Who should decide whether a student is a candidate for Interact?
A team that knows the student’s capabilities and daily performance.
The Americans with Disabilities Act policy clarification
of 2014 specifies that schools ensure that communication is AS EFFECTIVE for students with hearing loss as it is for peers so that they have the same opportunity to obtain the SAME result, gain the SAME benefit, or to reach the SAME level of achievement. Decisions about what may be the most appropriate accommodations for a student to access classroom instruction are made through discussion with a team of people who are familiar with the student.
The school team’s responsibility:
How can students keep up with listening and reading the text?
- The school team should ask: Does the student with hearing loss have the capability to progress in the regular education setting? Is the student currently not able to perform to his/her ability due to reduced access verbal communication (the ‘listening gap’)?
- If so, then the school team, must consider what accommodations, including technology, may be appropriate for the student to maximize his access and therefore his ability to learn in the regular classroom.
On average, people talk at 125 words per minute. This rate typically slows down to about 100 words per minute when a speaker is in front of an audience, like a classroom teacher. However, people normally think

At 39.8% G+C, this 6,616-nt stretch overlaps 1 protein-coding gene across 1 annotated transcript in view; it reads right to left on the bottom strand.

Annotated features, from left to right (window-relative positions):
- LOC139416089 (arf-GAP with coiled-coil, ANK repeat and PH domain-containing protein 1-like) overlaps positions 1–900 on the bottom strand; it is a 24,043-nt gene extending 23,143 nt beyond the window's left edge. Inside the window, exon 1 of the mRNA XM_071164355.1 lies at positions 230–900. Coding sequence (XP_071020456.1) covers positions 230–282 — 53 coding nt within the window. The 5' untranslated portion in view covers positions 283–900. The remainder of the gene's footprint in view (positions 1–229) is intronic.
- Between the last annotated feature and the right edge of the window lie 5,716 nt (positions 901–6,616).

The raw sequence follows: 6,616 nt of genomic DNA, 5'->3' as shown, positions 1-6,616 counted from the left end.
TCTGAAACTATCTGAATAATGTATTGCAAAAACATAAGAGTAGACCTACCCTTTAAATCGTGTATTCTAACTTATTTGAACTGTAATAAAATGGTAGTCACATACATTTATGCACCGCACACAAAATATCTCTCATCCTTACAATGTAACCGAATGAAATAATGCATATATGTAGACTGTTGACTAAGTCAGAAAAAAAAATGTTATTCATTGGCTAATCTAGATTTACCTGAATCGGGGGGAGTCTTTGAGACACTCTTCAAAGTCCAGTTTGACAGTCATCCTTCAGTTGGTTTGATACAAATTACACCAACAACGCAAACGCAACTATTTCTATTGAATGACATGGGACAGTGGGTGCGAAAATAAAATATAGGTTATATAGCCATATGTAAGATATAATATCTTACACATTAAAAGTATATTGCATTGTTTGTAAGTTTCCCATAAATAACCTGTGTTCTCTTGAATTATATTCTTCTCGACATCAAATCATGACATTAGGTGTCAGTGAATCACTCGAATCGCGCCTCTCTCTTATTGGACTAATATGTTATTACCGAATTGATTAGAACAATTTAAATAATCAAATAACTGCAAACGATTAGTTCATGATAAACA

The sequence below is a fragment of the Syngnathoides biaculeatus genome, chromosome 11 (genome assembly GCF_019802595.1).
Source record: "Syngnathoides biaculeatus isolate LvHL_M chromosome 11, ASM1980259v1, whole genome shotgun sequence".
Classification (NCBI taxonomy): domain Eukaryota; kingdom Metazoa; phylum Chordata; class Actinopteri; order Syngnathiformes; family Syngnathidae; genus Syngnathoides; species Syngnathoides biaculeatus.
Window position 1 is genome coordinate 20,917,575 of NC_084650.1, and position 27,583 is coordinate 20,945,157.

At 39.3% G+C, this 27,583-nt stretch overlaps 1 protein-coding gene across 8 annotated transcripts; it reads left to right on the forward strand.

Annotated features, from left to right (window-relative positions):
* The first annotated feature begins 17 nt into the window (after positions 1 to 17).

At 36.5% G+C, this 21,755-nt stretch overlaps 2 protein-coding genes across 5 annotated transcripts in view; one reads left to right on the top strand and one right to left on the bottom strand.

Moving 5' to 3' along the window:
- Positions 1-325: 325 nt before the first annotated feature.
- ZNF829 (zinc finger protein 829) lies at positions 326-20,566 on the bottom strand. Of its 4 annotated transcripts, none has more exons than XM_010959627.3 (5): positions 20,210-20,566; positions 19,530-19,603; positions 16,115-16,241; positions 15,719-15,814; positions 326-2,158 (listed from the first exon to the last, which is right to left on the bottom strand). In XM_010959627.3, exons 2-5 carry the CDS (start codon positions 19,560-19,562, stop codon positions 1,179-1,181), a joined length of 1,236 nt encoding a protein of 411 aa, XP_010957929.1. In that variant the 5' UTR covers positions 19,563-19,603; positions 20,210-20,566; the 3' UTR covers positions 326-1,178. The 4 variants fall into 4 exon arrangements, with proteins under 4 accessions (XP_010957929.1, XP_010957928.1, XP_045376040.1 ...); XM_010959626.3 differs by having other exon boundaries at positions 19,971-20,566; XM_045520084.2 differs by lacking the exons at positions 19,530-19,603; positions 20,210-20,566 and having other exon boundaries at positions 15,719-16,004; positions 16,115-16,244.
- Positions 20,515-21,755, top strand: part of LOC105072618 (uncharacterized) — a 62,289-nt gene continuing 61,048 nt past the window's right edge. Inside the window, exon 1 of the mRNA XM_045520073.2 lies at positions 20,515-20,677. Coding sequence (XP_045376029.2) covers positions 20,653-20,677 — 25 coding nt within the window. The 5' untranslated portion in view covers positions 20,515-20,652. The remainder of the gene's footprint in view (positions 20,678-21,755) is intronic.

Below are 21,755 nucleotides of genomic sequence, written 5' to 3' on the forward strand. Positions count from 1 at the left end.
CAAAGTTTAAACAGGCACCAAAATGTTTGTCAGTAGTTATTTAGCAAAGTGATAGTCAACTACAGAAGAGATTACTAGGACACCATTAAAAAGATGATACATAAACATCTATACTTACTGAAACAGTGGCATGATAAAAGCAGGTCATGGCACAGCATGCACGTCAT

at 400-600 words per minute and the average high-school student processes speech at a rate of about 140-145 words per minute. This means that a student listening to a teacher classroom has time to glance down, read a few words, and return to watching/listening and still will have the cognitive resources to process what was said and think about it’s meaning. As long as the speech-to-text support follows within 1-2 seconds, it can accommodate when students are missing or misunderstanding some of the teacher’s speech.
What do we know about student skill level and future success with speech-to-text translation?
No evidence base exists regarding how well a student must read to benefit from speech-to-text accommodations. What we do know is that children who are provided with more opportunities to read become more fluent readers. With end-of-year oral reading fluency goals (DIBELS) of grade 3 = >110 wpm; grade 4 = >118 wpm; grade 5 = >124; and grade 6 = >125, a student may have the reading ability to benefit from “glancing down and catching a missed word” even in grade 3, but will NOT have the reading fluency to keep up with speech-to-text translation as their only access to verbal instruction until grade 5 or higher.
The use of the Interact captioning is primarily focused on students who are able to listen and speechread the teacher to understand much of verbal instruction, have language abilities commensurate with grade peers, but who need to have an additional accommodation to access words, phrases or new concepts that were missed as the teacher instructs. Interact realtime speech-to-text translation is probably not an appropriate accommodation for students with sizable language, learning or reading delays as compared to class peers. See the Speech-to-Text Readiness Checklist
for more considerations. Like most accommodations, we don’t really know the level of success until the student has a chance to process verbal instruction and perform in the classroom with the mediated communication accommodation in use.
Student Motivation is IMPORTANT